If you’ve been dreaming of remodeling your kitchen but you don’t have an extra $50,000 on hand, take heart in the fact that you can give your kitchen the remarkable look and feel of an instant upgrade by focusing on a few key areas. Sometimes, it doesn’t take a top-to-bottom renovation of new cabinets, appliances, floor and backsplash. Sometimes you can get away with a lot less. Here are a few ideas on some quick, easy, and relatively affordable changes to transform your kitchen.
Change the kitchen cabinet hardware.
At a cost of only $100 or less, changing door knobs, handles and pulls can make an amazing difference in the look of your kitchen. With this one simple change, you can take a kitchen from country to contemporary, from farmhouse to fifties retro.
Change outdated faucets.
Faucets tend to attract a lot of attention. For maximum impact, give your faucet a facelift. You’ll be amazed at how the rest of your kitchen gets a lift too.
Change your light fixtures.
A simple fixture switch can take your kitchen from mundane to magnificent.
Try peel and stick tiles.
Got a backsplash that you just can’t stand? Or perhaps you have no backsplash at all? Peel and stick tiles can make a remarkable change to your kitchen by giving it a vibrant new focal point. For instance:
Use paint to change the atmosphere.
A simple paint job can totally transform your kitchen, from drab to cheerful, from plain to soothing or cozy.
What other inexpensive things can you do to give your kitchen a style lift?
- Add artwork
- Change out kitchen accessories. Even something as simple as tea towels can make a difference, as well as new barstools and small appliances.
- Clear the clutter. Nothing can go farther to making your kitchen feel more spacious and stylish than clearing off the countertops!
Glossy citified black contrasts with wind-bleached timber and polished concrete for a holiday getaway from Auckland’s Fearon Hay Architects.
The elegant escape is on Great Barrier Island, a short boat trip away from the mainland in the Hauraki Gulf.
It is sited near several older rural farm buildings on the very isolated island.
A polished concrete pad is set within the wooden deck like a rug.
The open central pavilion recalls a camping tradition in which two enclosed spaces are linked by a tarpaulin stretched between them.
An outdoor fireplace makes an aesthetic statement while meeting a super-safe building code – you are on your own if fires start.
Bedroom wings to each side can be closed up completely when not in use.
Black metal screens that are permeable open or close the sleeping ‘sheds’ to each side of the pavilion.
Matching modules cut from band-sawn plywood cladding and stained black echo the elegant elongated screens.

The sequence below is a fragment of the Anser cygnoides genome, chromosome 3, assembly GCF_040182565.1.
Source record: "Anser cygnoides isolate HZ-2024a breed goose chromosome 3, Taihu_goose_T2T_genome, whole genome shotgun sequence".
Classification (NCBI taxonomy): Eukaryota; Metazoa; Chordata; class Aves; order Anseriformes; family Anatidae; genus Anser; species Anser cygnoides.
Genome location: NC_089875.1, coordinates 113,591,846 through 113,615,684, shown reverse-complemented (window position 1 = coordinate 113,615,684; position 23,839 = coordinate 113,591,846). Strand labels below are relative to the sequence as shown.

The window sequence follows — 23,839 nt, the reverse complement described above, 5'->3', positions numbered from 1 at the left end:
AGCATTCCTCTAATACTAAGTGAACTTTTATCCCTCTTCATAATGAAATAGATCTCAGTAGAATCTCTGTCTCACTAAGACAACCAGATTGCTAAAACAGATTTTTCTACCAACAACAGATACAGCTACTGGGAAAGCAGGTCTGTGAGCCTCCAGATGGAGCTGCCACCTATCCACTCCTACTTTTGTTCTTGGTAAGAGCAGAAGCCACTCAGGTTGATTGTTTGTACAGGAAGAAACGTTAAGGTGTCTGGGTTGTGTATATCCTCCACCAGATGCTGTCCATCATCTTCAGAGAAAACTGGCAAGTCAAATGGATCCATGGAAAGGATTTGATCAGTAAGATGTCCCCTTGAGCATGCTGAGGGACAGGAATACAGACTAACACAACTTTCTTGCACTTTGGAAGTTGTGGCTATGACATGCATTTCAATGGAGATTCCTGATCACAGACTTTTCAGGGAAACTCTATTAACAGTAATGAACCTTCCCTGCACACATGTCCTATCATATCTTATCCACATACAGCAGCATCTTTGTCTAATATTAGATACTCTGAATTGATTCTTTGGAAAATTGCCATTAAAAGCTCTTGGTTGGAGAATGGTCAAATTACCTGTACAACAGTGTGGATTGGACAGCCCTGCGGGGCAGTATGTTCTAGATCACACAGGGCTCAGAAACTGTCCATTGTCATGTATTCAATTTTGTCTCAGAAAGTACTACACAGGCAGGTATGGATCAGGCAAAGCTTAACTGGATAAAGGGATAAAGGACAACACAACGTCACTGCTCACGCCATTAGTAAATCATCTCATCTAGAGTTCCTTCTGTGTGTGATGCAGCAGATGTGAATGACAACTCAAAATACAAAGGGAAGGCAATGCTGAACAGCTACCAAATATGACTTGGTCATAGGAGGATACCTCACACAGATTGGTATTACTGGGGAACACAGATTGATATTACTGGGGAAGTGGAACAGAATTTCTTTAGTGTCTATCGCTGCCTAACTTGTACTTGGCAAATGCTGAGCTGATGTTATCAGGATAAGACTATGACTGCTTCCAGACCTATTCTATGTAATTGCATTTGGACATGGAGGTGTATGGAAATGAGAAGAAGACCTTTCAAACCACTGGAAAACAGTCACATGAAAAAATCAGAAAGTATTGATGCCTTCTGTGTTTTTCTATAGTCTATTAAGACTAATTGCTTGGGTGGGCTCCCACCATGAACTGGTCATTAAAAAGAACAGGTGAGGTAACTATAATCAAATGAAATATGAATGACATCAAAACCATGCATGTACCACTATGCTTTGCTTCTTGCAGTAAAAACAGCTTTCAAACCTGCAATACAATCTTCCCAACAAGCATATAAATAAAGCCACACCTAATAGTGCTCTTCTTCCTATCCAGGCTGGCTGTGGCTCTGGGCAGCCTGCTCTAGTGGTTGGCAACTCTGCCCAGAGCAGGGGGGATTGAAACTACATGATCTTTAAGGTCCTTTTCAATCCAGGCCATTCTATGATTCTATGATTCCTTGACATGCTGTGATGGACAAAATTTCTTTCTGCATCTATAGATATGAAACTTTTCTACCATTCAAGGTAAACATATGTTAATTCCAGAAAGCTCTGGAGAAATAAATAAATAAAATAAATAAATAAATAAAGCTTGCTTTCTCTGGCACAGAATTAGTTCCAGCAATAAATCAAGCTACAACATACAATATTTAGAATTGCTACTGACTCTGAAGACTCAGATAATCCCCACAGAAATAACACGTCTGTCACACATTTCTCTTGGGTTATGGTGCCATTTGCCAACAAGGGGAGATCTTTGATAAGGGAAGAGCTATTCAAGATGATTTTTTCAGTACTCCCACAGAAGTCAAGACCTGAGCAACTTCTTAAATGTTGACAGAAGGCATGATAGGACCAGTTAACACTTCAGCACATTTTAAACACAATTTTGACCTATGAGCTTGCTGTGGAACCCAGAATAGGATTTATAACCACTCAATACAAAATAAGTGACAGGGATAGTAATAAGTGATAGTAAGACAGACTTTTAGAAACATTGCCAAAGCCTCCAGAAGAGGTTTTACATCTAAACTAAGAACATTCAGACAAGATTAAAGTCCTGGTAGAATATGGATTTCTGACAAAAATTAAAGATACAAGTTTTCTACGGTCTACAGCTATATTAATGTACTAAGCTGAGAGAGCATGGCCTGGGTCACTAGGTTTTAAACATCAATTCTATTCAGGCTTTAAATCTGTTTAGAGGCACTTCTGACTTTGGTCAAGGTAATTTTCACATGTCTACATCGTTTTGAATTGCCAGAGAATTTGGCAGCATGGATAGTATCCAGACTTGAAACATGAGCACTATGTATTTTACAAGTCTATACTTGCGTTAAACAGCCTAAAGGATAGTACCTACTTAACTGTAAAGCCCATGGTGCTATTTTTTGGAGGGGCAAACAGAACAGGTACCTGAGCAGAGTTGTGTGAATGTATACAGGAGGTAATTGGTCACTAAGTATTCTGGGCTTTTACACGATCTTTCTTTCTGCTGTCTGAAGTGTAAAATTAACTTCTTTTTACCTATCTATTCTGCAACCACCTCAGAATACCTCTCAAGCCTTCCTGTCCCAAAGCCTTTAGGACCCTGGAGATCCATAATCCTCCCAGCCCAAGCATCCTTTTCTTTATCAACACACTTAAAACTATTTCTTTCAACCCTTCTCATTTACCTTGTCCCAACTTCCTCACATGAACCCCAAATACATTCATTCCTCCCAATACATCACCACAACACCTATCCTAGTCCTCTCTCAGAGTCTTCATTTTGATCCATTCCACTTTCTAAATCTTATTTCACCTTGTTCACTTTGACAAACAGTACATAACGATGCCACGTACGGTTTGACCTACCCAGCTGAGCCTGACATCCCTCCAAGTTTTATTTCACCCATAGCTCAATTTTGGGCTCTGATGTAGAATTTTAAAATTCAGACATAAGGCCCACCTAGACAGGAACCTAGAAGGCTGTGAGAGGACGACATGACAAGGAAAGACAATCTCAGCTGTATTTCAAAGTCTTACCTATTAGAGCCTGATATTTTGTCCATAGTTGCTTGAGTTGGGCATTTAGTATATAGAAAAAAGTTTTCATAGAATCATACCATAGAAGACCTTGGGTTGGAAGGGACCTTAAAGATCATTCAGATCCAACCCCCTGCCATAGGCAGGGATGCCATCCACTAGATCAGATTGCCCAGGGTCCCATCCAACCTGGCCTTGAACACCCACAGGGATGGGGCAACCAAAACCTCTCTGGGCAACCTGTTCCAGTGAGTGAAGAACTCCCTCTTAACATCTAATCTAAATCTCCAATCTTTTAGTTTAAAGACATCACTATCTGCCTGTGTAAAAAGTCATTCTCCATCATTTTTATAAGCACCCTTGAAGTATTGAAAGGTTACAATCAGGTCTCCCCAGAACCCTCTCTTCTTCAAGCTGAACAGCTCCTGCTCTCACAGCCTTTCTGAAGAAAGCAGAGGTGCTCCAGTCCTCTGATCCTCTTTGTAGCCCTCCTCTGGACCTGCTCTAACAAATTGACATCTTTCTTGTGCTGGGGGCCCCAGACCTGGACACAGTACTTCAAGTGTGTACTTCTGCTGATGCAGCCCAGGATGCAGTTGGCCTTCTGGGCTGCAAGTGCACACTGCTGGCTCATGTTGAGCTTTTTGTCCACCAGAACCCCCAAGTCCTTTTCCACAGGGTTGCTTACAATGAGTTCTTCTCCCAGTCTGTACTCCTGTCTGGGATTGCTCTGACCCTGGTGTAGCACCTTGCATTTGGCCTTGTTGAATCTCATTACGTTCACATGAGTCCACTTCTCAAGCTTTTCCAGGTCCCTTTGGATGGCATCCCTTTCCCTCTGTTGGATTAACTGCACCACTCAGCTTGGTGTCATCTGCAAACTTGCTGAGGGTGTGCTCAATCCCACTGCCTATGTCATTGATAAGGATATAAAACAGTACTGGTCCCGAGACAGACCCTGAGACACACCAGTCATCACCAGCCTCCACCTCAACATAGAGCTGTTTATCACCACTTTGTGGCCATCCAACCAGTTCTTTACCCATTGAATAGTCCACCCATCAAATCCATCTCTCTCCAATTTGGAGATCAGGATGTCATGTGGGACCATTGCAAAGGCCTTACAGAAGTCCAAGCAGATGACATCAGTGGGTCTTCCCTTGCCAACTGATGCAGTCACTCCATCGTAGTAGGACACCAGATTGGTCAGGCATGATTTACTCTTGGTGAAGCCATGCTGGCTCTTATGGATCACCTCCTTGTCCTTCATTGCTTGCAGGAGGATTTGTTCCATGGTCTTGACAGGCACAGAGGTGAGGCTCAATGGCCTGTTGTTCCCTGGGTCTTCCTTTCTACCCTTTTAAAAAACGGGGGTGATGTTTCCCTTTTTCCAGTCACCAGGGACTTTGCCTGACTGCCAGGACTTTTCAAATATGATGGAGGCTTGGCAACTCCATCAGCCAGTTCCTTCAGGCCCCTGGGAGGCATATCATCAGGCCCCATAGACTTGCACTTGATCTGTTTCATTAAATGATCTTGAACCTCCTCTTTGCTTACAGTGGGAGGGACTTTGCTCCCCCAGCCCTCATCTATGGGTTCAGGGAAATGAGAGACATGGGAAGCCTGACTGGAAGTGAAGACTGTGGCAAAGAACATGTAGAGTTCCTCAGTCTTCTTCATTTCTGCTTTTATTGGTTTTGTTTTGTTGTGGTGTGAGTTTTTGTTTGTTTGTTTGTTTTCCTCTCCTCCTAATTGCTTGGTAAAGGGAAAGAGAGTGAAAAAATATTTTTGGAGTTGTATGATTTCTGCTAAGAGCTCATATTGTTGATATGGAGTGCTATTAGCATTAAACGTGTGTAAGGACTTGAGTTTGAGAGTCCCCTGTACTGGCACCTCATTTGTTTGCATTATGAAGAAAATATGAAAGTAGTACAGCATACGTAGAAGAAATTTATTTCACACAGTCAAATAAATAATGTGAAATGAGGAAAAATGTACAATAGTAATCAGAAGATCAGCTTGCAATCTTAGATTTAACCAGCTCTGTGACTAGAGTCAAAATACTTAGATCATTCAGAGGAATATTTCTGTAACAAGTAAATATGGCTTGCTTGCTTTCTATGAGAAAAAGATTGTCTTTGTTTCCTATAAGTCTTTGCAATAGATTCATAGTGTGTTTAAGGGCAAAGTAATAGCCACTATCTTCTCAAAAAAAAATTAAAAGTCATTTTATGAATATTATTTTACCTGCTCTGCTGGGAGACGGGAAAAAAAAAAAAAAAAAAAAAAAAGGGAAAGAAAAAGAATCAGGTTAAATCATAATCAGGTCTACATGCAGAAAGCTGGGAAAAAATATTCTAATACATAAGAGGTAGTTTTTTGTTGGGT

The architects have created an understated holiday retreat with a casual yet elegant minimalism despite its economical materials.
Are you downsizing from a very large home into a very small one? If so, you’re probably feeling pretty overwhelmed. What to do with all that stuff? The answer, painful as it may be, is that you will sell, donate or recycle most of it. What remains, better be stuff that you really love, and that can be used in multiple ways. In fact, you’ll quickly discover in your new downsized place that all furniture has to work double-duty. In a smaller place with less square footage, every stick of furniture really counts. This is especially true of living rooms which must act as family rooms, studies, dining rooms and sometimes even guest rooms.
How do you do that? Let’s take a look!
In the living room above and below, just about all activities can be conducted in an apartment that is only 500 square feet. The tiny living room includes a sectional that allows three or more people to stretch out. There is a TV for television watching and a desk, which functions as a home office. A storage ottoman acts as a coffee table. The couch is large enough to easily accommodate sleep-over guests. Now that’s maximum efficiency.
In smaller homes, it’s a waste of square feet to devote any room to just one activity. Hence, dining rooms quickly become converted to libraries and home offices as well.
Don’t have a dining room at all? Below the homeowners opted for a long narrow table that can serve as a console or desk during the day, but that can be pulled away from the wall at night for dinner guests.
Here a home office doubles as a guest room. The bed is actually a Murphy bed that gets tucked away when the guests have gone:
In the bedroom below, a nightstand functions as a desk.
There are a gazillion ideas to get the maximum functionality out of every single room in your home. As you sift through furniture to decide what to keep and what to take, use the idea of multi-funcitonality as your guiding beacon to help make your new home comfortable and beautiful too!